Sugar in fruits and weight gain

According to a research review published in the journal Obesity Reviews, most evidence points to an inverse relationship between fruit intake and body weight—meaning that as fruit intake goes up, waistlines tend to shrink.

Similarly, Spanish researchers found that people with the highest fruit intake were less likely to gain weight over a 10-year period than those who ate the least amount of nature’s sweet offerings.

Fruits help with our bowel movement. Do not eat over ripe fruits and when detoxing or during the first 3 weeks of your weight loss program.

Most fruits should be eaten during the day. And beware of food combining.  It is best to eat fruits 30minutes after a meal. Pineapple enzymes help breakdown fat in meat. And fiber in fruits encapsulates the fat and sugar out of the body.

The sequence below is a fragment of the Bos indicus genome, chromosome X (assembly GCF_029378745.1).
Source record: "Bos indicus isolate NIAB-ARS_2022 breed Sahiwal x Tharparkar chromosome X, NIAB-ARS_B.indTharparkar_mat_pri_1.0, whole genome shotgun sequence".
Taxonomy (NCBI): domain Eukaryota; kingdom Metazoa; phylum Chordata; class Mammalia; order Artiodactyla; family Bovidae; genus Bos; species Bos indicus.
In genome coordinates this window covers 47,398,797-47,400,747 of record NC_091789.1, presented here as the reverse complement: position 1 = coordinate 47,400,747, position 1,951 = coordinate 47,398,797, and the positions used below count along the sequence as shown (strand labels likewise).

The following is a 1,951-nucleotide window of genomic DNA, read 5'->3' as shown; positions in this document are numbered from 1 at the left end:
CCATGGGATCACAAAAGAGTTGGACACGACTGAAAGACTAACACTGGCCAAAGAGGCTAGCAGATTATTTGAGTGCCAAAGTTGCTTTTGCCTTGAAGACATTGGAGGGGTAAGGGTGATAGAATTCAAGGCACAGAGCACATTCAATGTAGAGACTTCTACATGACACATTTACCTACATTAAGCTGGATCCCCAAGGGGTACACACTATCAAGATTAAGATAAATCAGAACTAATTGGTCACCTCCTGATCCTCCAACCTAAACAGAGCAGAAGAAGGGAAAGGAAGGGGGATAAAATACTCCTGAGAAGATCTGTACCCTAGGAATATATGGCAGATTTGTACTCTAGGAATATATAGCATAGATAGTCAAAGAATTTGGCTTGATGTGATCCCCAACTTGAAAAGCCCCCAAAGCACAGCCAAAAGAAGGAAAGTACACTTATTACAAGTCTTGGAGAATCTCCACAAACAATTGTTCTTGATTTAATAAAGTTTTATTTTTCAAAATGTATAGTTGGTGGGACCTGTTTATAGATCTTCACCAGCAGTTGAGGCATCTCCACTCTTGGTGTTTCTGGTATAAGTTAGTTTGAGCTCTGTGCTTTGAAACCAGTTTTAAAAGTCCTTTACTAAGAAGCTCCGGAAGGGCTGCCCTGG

Fruit is loaded with sugar, in particular fructose and sorbitol (a sugar alcohol), and both of those nutrients can cause gas and bloating. It’s also full of fiber—which, in addition to keeping your belly flat in the long term by moving your GI tract along, can be hard to digest and create gas as a result.

Snack on raspberries, strawberries or blueberries at the same time. The berries’ high water content will counteract cherries’ belly-ballooning properties. Or chase a snack with bloat-banishing detox water. Fruits like lemons and blueberries reduce bloating, and the extra liquid will aid fiber digestion.

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